Finally move the A into place for Action:
Do some simple movements outside of your repetitive movement zone as demonstrated by Santa. The action of arms out or arms up and a knee lift to the bent elbow is so easy.
Thank you, SANTA
3 Common Walking Myths Busted!
Walking as an exercise needs to be understood and respected. It is time to dismiss the commonly held idea around walking not being a worthwhile workout. Here we present the truth about three walking for exercise myths.
Myth #1: 10,000 Steps is the Holy Grail
“Wow, I’ve done it” is a common thought and produces a feeling of achievement when your fitness tracker signals you have hit the 10,000 step target. Perhaps this often used walking target is really only an arbitrary number when it comes to health benefits.
At Columbia University, Carol Ewing Garber, PhD, professor of movement sciences, believes the 10,000 step goal requires some rethinking. “[Walking 10,000 steps] will result in health benefits,” Garber says. “But it should be noted that … there is benefit even with small amounts of walking and the benefits increase with the more steps you walk each day.”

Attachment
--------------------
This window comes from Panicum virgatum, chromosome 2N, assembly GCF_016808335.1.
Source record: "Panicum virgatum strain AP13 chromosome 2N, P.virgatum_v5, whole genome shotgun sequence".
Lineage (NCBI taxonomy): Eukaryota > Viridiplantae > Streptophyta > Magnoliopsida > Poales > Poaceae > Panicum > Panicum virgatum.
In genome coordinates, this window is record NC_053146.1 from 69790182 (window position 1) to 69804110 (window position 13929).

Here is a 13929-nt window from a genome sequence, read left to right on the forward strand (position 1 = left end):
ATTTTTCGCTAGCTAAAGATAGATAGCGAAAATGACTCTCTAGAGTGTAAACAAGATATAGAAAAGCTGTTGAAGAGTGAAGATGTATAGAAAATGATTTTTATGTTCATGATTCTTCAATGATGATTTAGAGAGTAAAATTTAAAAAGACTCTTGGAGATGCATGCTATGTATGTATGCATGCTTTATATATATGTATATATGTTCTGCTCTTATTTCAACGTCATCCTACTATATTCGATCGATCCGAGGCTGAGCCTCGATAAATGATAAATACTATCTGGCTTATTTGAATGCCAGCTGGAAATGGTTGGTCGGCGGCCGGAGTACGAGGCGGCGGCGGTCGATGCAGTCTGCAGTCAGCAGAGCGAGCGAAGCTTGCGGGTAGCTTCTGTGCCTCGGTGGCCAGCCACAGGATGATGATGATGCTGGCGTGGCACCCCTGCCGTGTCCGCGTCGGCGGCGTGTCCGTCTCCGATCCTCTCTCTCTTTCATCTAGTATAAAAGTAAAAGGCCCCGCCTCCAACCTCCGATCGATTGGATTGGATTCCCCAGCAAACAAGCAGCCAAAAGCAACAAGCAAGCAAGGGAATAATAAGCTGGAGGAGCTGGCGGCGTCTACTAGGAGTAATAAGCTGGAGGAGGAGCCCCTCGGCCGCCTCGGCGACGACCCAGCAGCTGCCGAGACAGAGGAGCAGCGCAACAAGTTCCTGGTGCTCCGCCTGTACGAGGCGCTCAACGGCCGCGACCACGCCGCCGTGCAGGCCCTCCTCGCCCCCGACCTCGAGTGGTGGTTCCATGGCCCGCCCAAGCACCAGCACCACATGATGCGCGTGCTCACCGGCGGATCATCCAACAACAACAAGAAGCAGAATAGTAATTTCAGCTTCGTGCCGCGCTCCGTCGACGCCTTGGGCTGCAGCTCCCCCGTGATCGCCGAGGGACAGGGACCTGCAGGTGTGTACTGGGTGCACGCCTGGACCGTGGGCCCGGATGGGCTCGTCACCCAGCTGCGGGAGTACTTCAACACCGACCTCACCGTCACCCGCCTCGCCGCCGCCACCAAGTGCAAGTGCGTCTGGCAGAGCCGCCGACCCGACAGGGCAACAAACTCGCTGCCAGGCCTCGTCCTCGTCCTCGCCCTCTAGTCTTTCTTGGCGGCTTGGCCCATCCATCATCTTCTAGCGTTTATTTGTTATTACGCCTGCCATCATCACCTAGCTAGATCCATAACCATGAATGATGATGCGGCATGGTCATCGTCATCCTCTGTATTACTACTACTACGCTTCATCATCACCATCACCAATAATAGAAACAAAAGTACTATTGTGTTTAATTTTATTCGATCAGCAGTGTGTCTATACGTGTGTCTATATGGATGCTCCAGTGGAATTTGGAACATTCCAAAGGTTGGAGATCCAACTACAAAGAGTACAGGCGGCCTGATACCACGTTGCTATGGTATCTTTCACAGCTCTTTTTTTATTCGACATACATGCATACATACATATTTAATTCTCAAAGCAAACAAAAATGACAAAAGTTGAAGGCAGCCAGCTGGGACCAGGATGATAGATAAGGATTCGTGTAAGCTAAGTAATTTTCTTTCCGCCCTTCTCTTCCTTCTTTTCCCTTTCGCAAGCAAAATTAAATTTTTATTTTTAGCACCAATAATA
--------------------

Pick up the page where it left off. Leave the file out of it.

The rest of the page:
Garber proposes that we change our goal setting thinking from how many steps we’ve walked in a day to how much moderate intensity exercise we do each week.
Based on research, Garber suggests that we aim for 150 minutes of moderate intensity exercise per week. This moderate physical activity approach is thought to be less overwhelming to new exercisers. However, moderate intensity exercise will continue to be effective in lowering blood pressure and improving glucose tolerance.